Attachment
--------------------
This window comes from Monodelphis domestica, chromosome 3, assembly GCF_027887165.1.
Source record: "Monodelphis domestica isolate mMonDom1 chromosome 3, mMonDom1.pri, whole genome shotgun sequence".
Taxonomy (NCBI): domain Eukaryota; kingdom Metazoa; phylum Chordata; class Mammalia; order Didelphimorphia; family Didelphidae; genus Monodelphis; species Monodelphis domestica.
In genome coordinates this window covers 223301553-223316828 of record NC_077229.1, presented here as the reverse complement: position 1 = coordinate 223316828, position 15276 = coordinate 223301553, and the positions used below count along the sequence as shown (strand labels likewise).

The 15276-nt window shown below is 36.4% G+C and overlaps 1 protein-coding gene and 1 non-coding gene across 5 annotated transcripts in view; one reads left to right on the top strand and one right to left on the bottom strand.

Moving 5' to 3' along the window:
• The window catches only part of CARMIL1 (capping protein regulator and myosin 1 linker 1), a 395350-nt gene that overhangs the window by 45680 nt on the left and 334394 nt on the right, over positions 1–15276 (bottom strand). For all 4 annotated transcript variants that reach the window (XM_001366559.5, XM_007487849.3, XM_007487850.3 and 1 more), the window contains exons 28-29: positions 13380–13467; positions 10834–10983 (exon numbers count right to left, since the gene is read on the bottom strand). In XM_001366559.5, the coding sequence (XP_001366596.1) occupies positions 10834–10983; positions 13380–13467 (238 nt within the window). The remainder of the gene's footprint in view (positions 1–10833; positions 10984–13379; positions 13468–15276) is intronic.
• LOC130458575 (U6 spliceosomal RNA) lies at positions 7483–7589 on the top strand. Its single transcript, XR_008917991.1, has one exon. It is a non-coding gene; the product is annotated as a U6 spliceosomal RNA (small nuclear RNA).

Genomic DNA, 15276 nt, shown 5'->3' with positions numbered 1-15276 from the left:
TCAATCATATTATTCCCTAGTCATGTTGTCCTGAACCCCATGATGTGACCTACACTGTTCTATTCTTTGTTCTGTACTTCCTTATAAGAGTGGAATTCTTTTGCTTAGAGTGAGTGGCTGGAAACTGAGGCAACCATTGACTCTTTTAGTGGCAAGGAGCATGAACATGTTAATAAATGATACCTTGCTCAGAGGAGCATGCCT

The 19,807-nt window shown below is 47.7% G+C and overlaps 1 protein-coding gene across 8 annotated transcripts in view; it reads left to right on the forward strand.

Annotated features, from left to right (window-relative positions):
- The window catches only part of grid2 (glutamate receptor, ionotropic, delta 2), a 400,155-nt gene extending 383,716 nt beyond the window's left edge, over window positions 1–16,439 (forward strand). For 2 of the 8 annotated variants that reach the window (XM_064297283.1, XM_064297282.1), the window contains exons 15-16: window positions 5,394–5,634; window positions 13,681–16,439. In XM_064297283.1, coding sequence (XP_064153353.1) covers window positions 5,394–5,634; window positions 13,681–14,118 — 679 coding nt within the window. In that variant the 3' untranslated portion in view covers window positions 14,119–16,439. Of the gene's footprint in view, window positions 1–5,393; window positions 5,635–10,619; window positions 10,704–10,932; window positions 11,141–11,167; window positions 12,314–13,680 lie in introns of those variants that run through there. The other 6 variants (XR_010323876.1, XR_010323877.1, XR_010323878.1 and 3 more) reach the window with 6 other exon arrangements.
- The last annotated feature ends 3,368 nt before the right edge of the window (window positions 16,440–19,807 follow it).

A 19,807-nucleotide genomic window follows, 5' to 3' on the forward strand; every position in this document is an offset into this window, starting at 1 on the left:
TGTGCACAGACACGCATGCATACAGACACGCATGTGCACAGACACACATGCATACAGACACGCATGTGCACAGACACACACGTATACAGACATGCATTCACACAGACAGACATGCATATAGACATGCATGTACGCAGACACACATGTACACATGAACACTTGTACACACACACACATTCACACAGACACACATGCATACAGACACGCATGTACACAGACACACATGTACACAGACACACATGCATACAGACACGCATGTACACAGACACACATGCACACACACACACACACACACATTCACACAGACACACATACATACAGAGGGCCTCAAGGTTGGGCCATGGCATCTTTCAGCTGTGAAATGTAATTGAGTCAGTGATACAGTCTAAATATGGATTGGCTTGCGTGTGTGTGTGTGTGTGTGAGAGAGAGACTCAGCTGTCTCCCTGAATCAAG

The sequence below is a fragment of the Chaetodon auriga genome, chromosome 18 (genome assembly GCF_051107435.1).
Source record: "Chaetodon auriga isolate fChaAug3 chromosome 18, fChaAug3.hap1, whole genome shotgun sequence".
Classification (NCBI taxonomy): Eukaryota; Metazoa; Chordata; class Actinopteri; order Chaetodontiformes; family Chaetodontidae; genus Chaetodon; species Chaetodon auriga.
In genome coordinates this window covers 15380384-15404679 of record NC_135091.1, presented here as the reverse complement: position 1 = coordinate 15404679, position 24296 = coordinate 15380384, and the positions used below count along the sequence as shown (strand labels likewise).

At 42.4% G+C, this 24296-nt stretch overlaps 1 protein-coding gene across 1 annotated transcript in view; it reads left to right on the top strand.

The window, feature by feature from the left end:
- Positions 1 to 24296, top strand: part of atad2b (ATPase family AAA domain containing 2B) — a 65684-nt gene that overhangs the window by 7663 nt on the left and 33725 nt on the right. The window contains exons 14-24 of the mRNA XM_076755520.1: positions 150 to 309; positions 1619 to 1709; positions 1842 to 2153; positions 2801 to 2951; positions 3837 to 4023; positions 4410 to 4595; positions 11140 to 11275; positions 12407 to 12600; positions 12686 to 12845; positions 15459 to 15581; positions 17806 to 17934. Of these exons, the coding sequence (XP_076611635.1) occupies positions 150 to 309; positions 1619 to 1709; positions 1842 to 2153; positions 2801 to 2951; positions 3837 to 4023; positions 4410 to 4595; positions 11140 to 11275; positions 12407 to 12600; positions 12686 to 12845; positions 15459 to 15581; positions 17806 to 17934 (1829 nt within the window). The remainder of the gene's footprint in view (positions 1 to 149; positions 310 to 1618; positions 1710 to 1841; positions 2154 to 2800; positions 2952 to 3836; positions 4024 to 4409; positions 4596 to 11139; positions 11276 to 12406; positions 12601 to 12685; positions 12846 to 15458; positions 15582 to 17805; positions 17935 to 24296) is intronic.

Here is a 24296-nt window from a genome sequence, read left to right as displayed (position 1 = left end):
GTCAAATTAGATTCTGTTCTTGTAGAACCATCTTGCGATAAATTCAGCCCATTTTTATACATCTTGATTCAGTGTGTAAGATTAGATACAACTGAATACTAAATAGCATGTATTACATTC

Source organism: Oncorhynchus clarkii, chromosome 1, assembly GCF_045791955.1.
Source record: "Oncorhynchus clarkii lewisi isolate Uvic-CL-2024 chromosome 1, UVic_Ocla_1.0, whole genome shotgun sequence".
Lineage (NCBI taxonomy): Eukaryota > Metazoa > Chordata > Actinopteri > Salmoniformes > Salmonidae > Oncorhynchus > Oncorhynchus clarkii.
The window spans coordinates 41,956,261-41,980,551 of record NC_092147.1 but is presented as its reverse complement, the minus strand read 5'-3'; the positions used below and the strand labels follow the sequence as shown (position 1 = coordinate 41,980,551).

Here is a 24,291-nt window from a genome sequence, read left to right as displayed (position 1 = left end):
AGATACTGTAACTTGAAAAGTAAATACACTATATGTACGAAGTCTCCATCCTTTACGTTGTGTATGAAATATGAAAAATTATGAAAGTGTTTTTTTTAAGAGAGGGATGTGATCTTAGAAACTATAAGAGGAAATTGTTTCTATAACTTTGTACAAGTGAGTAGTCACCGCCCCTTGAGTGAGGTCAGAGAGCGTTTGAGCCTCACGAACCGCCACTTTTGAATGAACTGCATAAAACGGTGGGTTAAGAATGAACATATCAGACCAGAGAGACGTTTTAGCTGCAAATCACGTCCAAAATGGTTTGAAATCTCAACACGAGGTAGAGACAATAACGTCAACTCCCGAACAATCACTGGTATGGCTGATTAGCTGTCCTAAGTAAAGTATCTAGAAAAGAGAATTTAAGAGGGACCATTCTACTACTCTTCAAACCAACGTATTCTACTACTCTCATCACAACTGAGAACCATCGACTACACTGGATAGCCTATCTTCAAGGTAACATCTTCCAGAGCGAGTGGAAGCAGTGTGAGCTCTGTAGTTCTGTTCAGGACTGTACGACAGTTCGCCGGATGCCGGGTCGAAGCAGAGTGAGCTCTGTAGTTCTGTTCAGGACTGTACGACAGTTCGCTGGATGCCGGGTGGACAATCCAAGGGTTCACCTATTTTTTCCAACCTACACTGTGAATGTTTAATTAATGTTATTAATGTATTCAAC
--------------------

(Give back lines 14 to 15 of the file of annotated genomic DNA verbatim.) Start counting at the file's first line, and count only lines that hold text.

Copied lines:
- The last annotated feature ends 3,368 nt before the right edge of the window (window positions 16,440–19,807 follow it).

A 19,807-nucleotide genomic window follows, 5' to 3' on the forward strand; every position in this document is an offset into this window, starting at 1 on the left: